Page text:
Alternatively, the NNA may be running a CNN that is trained to perform the various functions of an ISP. Such an approach is capable of covering a wide range of image conditions such that auto-exposure, auto-white balance and even auto-focus can be supported. Training in this scenario may not be as difficult as it might appear at first glance. If an ISP and NNA version of the final system are available at training time, the combination can be used to train a single CNN through a process known as distillation. Using a single NNA in this way may reduce power consumption and will certainly reduce cost (i.e., silicon area). It also enables the use of off-the-shelf CNNs and is applicable wherever computer vision is automating some tasks but humans still require visual situational awareness.
The final scenario is shown in part (c) of Figure 11, where human viewing is not involved and the CNN running on the NNA has therefore been trained to operate directly on Bayer image data in order to perform both the ISP and computer vision functions. Training in this final case could also leverage the previously mentioned distillation. Applications could potentially include very low-cost IoT devices and extend to forward-looking collision prevention for autonomous vehicles.
Imagination Technologies believes that the traditional combination of a standalone ISP and a computer vision processor (in this case an NNA for CNNs) should be re-evaluated. The ISP functions could alternatively be either directly implemented on an NNA or trained into a CNN executing on an NNA. Regardless of whether or not a human visual output is required, the cost of such a re-architected computer vision system could be significantly lower than is the case with the legacy approach.
Senior Research Manager for Vision and AI, PowerVR
An ISP in combination with one or several vision processor(s) can collaboratively deliver more robust computer vision processing capabilities than vision processing is capable of providing standalone. However, an ISP operating in a computer vision-optimized configuration may differ from one functioning under the historical assumption that its outputs would be intended for human viewing purposes. In general, the requirements of an ISP to produce natural, visually accurate imagery and the desire to produce well-purposed imagery for computer vision are closely matched. However, in some cases the nature of the image processing applied in-camera can have a detrimental effect on the effectiveness of embedded vision algorithms. Therefore, it’s important to understand and, if necessary, compensate for how the pixels input to the vision algorithms have already been pre-processed by the ISP.
In order to understand how an ISP can enhance and/or hamper the effectiveness of a computer vision algorithm, it’s important to first understand what an ISP is and how it operates in its historical primary function: optimizing images for subsequent human viewing purposes. The following section from Apical Limited explores these topics.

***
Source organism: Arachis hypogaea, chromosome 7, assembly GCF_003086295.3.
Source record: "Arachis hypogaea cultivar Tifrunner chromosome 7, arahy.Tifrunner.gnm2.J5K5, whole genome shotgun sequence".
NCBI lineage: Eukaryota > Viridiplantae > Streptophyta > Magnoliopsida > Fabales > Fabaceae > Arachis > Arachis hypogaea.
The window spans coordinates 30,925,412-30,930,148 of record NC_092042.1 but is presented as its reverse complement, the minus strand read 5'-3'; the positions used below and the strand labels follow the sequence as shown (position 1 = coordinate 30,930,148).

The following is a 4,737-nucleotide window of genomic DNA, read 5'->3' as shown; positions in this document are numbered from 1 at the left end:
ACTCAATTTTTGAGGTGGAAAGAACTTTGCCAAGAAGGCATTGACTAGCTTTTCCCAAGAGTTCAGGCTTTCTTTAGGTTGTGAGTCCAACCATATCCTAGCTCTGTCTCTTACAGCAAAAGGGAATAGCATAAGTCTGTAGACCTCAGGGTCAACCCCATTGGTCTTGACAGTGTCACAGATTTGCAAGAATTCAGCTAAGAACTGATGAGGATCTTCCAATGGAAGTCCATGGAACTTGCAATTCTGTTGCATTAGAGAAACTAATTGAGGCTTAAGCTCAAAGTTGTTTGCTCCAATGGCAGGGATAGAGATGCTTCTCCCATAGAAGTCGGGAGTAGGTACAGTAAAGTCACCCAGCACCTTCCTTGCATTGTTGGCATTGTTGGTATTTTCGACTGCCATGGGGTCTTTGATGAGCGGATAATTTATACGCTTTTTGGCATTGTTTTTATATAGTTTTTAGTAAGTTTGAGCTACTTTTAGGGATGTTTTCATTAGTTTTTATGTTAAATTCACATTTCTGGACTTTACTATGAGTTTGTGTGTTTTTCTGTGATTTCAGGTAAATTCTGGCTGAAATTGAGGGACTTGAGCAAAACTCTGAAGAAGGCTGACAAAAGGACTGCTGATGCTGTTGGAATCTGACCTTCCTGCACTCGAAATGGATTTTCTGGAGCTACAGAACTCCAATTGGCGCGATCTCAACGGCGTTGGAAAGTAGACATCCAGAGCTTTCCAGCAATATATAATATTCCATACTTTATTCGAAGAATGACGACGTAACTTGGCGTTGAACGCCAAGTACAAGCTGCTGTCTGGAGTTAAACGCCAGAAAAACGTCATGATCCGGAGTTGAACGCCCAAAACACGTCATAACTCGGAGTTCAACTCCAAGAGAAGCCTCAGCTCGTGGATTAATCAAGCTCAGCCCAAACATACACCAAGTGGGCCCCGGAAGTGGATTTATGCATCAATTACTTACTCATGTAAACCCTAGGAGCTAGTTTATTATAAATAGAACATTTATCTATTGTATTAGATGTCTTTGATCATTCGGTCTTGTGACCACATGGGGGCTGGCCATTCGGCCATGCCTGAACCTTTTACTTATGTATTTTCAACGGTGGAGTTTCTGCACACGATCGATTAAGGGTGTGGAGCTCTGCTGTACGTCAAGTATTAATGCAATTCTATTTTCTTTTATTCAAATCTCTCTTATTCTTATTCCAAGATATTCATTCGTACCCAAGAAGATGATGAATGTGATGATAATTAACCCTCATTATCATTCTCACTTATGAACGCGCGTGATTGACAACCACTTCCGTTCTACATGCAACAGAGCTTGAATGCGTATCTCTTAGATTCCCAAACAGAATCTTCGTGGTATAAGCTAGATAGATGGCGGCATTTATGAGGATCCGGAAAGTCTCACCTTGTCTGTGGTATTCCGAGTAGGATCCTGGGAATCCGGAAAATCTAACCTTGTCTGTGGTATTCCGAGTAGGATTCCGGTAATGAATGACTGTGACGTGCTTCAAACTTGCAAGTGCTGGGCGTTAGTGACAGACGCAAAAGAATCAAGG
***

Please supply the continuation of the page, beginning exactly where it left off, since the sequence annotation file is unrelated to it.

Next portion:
Camera designers have decades of experience in creating image-processing pipelines that produce attractive and/or visually accurate images, but what kind of image processing produces video that is optimized for subsequent computer vision analysis? It seems reasonable to begin by considering a conventional ISP. After all, the human eye-brain system produces what we consider aesthetically pleasing imagery for a purpose: to maximize our decision-making abilities. But which elements of such an ISP are most important to get right for good computer vision, and how do they impact the performance of the algorithms that run on them?
Figure A shows a simplified block schematic of a conventional ISP. The input is sensor data in a raw format (one color per pixel), and the output is interpolated RGB or YCbCr data (three colors per pixel).
Figure A. A simplified view inside a conventional ISP shows its commonly supported functions (courtesy Apical).
Table A briefly summarizes the function of each block. The list is not intended to be exhaustive; an ISP design team will frequently also implement other modules.
|Raw data correction||Set black point, remove defective pixels.|
|Lens correction||Correct for geometric and luminance/color distortions.|
|Noise reduction||Apply temporal and/or spatial averaging to increase SNR (signal to noise ratio).|
|Dynamic range compression||Reduce dynamic range from sensor to standard output without loss of information.|
|Demosaic||Reconstruct three colors per pixel via interpolation with pixel neighbors.|
|3A||Calculate correct exposure, white balance and focal position.|
|Color correction||Obtain correct colors in different lighting conditions.|
|Gamma||Encode video for standard output.|
|Digital image stabilization||Remove global motion due to camera shake/vibration.|
|Color space conversion||RGB to YCbCr.|
Table A. Functions of main ISP modules
Computer vision algorithms may operate directly on the raw data, on the output data, or on data that has subsequently passed through a video compression codec. The data at each of these three stages often has very different quality and other characteristics; these issues are relevant to the performance of computer vision.